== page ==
Four Strange Ways Your Computer Data is Secured
Computer data can be protected by encrypting it. Through complex algorithms, your data is scrambled beyond recognition. The algorithms use an encryption key to determine how the data should be changed. A key is also needed to revert the encoded data and make it readable. To prevent hackers from predicting the encryption key, randomly generated numbers are used as the key. However, because computers operate strictly on preprogramed steps, they can’t randomly pick a number, so an outside source is used to provide them. By using nature as that source truly random data can be collected. True randomness may be found closer than you might expect.
In 1996 a computer company called Silicon Graphics patented Lavarand. Lavarand used lava lamps as a source of random data. By today the patent has expired and Lavarand is no longer operational, but a company called Cloudflare was inspired by them and uses a similar method. Their headquarters’ lobby in San Francisco is decorated by a wall of about a hundred lava lamps. A camera is trained on the wall and the filmed data is used for encryption. The traffic of employees, clients and visitors adds to the unpredictability of the collected footage.
Mads Haahr, the founder of random number generator site random.org was working with a few colleagues on an engine to run an online gambling game. They needed a cheap and convenient random number source so they went to a Radio Shack and bought the cheapest radio they had. They used the static noise (caused by atmospheric noise present everywhere in the air) to get random numbers for the project. The project was abandoned before it could launch but Haahr used the idea to set up random.org, which is still running today.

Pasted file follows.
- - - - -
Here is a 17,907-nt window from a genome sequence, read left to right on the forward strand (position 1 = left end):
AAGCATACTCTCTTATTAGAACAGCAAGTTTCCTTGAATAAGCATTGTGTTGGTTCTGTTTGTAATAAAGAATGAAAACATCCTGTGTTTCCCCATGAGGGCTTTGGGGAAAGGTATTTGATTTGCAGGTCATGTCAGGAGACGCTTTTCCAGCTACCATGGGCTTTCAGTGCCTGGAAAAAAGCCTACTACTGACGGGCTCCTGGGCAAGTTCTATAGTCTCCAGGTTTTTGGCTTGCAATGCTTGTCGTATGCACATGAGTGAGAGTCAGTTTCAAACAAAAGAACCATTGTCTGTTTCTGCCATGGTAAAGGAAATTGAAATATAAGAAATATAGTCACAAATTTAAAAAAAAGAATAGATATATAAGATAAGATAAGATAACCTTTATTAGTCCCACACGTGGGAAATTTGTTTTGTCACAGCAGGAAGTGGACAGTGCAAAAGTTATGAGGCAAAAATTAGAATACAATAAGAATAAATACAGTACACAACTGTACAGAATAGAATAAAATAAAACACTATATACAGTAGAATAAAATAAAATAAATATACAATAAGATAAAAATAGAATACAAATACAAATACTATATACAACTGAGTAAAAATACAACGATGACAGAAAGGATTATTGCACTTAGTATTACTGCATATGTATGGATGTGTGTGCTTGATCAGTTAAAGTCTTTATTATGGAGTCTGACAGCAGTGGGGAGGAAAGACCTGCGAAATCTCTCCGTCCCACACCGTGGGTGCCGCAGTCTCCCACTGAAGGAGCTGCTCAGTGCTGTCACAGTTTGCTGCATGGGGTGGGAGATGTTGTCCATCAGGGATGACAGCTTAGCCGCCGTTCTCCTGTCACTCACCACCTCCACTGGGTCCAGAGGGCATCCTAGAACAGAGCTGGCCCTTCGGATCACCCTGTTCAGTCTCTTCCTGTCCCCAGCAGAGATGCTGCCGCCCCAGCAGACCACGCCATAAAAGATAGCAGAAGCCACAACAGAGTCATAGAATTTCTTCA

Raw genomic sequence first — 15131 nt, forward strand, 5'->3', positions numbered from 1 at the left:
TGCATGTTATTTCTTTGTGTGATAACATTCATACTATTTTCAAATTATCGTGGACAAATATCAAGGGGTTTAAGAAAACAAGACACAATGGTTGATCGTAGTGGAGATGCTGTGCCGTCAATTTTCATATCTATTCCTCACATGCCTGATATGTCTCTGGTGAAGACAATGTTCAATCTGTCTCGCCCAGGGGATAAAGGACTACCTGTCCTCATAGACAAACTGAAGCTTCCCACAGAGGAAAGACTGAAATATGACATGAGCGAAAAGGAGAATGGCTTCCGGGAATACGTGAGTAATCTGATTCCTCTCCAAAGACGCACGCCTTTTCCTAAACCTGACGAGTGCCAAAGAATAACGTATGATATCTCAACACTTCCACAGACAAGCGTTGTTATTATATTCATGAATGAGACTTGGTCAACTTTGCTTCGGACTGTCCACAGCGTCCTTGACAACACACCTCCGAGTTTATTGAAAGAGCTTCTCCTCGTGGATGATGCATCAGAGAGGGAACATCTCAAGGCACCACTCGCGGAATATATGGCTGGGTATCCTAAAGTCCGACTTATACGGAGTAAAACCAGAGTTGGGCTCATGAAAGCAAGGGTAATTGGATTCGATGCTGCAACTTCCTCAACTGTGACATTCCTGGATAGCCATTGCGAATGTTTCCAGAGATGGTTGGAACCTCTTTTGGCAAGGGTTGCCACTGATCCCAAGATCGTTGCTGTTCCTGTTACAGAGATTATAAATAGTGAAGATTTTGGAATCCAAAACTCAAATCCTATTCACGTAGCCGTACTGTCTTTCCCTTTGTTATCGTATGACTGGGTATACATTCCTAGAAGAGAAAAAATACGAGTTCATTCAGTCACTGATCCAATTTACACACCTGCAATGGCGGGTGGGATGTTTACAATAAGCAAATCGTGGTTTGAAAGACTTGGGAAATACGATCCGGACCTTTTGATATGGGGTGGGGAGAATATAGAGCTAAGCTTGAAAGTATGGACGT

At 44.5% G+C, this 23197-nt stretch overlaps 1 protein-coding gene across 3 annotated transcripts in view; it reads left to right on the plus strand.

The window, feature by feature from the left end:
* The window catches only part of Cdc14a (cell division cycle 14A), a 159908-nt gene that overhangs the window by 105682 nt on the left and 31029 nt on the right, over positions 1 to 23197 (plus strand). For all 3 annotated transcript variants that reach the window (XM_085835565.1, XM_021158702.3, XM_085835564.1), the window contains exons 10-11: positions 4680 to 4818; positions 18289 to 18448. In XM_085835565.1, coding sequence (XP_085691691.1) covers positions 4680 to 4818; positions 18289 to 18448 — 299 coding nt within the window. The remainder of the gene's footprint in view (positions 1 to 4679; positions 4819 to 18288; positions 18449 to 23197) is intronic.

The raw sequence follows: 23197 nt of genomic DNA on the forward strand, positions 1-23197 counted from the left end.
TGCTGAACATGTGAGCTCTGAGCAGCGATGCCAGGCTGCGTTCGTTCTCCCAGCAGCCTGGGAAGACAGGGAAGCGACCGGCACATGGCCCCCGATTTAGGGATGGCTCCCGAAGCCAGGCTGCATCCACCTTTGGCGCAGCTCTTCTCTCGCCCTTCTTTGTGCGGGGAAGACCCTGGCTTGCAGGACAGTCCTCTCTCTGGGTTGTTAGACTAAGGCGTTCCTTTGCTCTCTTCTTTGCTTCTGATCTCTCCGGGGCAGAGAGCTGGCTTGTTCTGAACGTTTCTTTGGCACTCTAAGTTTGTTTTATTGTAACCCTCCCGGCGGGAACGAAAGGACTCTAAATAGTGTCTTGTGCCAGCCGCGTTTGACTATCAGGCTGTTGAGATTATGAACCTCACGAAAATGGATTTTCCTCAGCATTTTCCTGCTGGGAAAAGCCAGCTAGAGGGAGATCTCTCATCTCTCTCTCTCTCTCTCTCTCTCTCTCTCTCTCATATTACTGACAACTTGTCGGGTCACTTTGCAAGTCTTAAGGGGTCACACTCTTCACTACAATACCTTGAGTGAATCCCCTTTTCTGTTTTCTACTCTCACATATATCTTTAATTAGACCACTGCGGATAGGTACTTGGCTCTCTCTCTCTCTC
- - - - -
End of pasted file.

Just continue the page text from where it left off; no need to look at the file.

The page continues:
The world around us is full of random, unexpected noise. We most often tune it out, but a computer can use the noise to collect random data. However, if periodic sounds (like the spinning of a fan) sneak in we lose the randomness.
Keystrokes and mouse clicks
Compared to the speed at which modern computers process information, this method is rather slow. It is often used alongside another method for an added layer of protection. It uses the fact that people type at different speeds as well as hesitate and misspell to generate numbers. The same principle is used in the reCAPTCHA “I’m not a robot.” checkboxes.
These are just a few of the many ways that computer scientists have discovered and developed in order to collect random data to aid our security. Maybe this article will encourage you to appreciate not only the beauty of patterns but also the true randomness in the world around us.
Written by Tija Vrček